His Girl Friday, 1940
Screenplay by Charles Lederer
Based on The Front Page
1928 play by Ben Hecht, Charles MacArthur


1935 Studebaker Commander Eight, Australian built body


Henry Clarke
Fiona Campbelll in Dior, 1951


Randall Knife Society 5, Miniature Drop Point Hunter Club Knife, 2006
The 6 1/2″ knife has a 3 1/2″ stainless steel drop point blade, brass hilt, micarta handle. Production was limited to 1,500 knives.


Jean Besancenot
Berber Jewish Girl with Harqus (Plant Ink) Facial Decorations, Agdz, Draa’ Valley, High Atlas Mountains, Morocco


Gerard ter Borch
Portrait of Helena van der Schalcke
circa 1644
oil on panel
Height: 13.39 in., Width: 11.02 in.


Lielle, Livia, and Maayan wish all our friends a meaningful Shabbat and a happy and kosher Passover.


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  1. Bill Brandt
    Posted April 7, 2017 at 11:55 pm | Permalink

    Rick you may think this odd but the first thing I saw when looking at those mail boxes was a musical score sheet.

    Those 30s cars sure had a timeless elegance to them – and ironically few could afford them.

    Liked the Berber Jewish girl – she had a beauty and almost looked like an ancient Egyptian

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    • Posted April 8, 2017 at 5:02 am | Permalink

      Thank you, Bill – I’m not sure what drew me to those mailboxes, but there was something about the irregular pattern, I think.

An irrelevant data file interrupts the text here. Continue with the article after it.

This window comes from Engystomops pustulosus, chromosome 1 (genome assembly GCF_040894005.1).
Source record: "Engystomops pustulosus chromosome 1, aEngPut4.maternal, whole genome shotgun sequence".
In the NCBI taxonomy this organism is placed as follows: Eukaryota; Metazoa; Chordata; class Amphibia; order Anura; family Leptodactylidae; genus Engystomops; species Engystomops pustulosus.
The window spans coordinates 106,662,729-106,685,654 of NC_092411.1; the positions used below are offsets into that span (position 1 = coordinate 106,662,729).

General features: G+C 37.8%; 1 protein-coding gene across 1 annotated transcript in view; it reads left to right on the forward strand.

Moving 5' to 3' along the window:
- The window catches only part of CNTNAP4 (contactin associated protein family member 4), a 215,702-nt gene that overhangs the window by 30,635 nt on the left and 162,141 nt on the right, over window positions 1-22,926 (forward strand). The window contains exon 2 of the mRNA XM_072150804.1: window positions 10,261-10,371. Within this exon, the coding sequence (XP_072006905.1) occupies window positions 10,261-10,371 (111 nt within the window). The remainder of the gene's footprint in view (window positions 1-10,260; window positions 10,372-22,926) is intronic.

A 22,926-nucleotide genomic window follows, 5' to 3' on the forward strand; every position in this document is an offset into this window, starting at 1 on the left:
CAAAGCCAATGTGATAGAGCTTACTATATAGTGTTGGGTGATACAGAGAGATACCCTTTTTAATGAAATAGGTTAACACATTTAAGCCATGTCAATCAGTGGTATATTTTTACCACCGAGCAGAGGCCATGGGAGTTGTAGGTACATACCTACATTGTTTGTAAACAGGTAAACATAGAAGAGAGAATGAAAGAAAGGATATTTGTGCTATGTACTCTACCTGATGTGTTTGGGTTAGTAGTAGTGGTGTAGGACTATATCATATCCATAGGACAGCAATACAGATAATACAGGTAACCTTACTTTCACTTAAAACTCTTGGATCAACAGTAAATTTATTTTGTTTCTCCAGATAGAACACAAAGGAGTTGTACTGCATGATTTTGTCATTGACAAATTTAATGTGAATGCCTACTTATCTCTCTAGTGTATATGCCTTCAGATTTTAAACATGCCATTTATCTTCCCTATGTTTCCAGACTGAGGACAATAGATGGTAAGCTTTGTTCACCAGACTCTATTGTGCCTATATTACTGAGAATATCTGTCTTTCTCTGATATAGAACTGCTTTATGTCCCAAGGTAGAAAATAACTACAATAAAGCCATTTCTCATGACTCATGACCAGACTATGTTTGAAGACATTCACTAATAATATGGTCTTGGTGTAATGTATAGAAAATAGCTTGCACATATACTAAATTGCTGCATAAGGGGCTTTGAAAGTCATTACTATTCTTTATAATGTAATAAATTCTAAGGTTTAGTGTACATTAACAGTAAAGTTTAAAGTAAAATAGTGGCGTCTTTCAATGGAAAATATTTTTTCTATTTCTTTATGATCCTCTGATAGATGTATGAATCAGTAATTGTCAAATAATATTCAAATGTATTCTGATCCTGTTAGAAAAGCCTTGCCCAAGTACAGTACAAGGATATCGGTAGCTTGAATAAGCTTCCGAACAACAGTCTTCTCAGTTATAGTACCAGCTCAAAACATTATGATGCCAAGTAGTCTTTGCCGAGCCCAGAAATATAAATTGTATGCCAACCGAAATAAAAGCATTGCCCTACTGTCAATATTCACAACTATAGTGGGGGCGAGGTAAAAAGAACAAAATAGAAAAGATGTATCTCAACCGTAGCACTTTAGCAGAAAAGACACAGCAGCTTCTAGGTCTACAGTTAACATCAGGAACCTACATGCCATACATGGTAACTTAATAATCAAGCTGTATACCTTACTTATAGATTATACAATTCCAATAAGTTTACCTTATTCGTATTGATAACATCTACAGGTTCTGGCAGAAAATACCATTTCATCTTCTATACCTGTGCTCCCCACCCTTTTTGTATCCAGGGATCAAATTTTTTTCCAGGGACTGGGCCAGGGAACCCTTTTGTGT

I’m reading a biography of Snowdon right now (part of a project to read as many photographers’ biographies as possible, in an attempt to figure out what I did wrong, I think.) The bio is very deferential – as most royal bios are – but that lovely portrait doesn’t even hint at the volatile relationship he had with Princess Margaret.
      Rick McGinnis recently posted..GroundedMy Profile

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      • Michael Kennedy
        Posted April 8, 2017 at 8:48 am | Permalink

        I think Margaret had a very sad life after the family would not let her marry Peter Townsend.

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        • Barry
          Posted April 8, 2017 at 11:06 am | Permalink

          And in our time, no problem. The Princess was very cute.

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        • Bill Brandt
          Posted April 8, 2017 at 11:59 am | Permalink

          I saw The Crown on Netflix and I have the feeling that Margaret was a bit of a nut case

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  2. kgbudge
    Posted April 7, 2017 at 8:52 am | Permalink

    “Oh, Walter, you’re wonderful in a loathsome sort of way.”

    Well, now I have something to aspire to.

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    • LBD
      Posted April 7, 2017 at 9:03 pm | Permalink

      That’s Rosalind Russell in His Girl Friday, talking to Walter Burns (Cary Grant). It’s my favorite movie. I own it on DVD and play it at least once every couple of months. I know few films that can hold up so well to multiple viewings and still be fresh and funny. My husband and I frequently quote lines from the movie at each other on appropriate occasions.

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  3. Posted April 7, 2017 at 5:41 am | Permalink

    Thank you, Robert. You never fail to improve my week with Friday Photos.

    Have a wonderful Sabbath.

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    • Robert J. Avrech
      Posted April 10, 2017 at 6:14 am | Permalink

      You’re very welcome.